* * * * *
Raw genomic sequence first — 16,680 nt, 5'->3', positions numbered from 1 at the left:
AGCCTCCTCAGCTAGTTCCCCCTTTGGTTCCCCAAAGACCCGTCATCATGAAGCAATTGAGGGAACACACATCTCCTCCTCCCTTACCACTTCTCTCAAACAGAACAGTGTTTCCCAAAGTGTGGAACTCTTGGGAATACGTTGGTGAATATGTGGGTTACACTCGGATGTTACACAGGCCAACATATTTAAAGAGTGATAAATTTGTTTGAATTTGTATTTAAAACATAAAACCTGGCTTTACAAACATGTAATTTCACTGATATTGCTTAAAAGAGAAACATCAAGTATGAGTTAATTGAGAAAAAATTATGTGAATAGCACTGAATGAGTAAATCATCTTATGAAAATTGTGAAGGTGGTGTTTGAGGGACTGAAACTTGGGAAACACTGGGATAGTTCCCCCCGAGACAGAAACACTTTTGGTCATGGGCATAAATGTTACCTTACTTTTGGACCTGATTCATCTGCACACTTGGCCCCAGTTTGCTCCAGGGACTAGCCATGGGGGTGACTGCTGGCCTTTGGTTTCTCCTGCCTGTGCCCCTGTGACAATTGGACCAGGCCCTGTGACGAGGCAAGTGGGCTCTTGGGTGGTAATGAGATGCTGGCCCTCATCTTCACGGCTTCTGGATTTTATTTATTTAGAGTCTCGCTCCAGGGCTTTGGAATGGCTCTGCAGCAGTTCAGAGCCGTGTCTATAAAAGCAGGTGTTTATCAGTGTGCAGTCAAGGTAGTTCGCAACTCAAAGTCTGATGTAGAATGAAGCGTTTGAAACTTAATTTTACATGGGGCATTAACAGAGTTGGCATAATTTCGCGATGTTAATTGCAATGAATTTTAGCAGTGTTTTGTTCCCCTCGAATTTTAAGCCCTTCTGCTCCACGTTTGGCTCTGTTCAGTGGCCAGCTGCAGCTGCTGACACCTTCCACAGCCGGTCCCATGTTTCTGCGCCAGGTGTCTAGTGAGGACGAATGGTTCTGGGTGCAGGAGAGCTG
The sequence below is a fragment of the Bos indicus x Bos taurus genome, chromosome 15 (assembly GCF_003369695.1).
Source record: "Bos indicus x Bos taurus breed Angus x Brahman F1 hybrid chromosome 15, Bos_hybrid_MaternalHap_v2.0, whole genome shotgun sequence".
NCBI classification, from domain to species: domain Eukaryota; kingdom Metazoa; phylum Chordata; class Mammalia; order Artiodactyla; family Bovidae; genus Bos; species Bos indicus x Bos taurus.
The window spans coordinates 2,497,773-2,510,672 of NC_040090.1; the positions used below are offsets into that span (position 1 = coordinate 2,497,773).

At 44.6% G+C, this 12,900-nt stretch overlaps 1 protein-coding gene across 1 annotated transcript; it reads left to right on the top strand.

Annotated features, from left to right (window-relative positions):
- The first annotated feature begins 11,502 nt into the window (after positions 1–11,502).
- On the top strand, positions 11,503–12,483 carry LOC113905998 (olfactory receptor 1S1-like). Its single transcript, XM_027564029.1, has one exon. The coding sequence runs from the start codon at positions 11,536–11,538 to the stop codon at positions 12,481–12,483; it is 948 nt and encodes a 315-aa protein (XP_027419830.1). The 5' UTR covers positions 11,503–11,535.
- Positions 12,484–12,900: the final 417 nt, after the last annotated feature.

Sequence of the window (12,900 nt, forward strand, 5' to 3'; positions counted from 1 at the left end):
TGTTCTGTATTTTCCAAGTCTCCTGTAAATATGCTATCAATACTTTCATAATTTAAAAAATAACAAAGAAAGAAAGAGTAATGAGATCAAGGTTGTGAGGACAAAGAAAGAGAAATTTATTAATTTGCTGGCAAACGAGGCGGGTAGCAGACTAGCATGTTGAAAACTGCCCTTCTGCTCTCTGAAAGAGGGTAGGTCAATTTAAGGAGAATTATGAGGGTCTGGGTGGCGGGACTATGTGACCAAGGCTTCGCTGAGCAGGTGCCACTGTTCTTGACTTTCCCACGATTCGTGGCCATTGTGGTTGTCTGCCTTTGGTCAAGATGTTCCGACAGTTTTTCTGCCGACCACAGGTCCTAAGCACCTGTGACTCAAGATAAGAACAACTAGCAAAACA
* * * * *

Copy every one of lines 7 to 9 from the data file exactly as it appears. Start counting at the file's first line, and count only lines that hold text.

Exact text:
At 44.6% G+C, this 12,900-nt stretch overlaps 1 protein-coding gene across 1 annotated transcript; it reads left to right on the top strand.

Annotated features, from left to right (window-relative positions):
- The first annotated feature begins 11,502 nt into the window (after positions 1–11,502).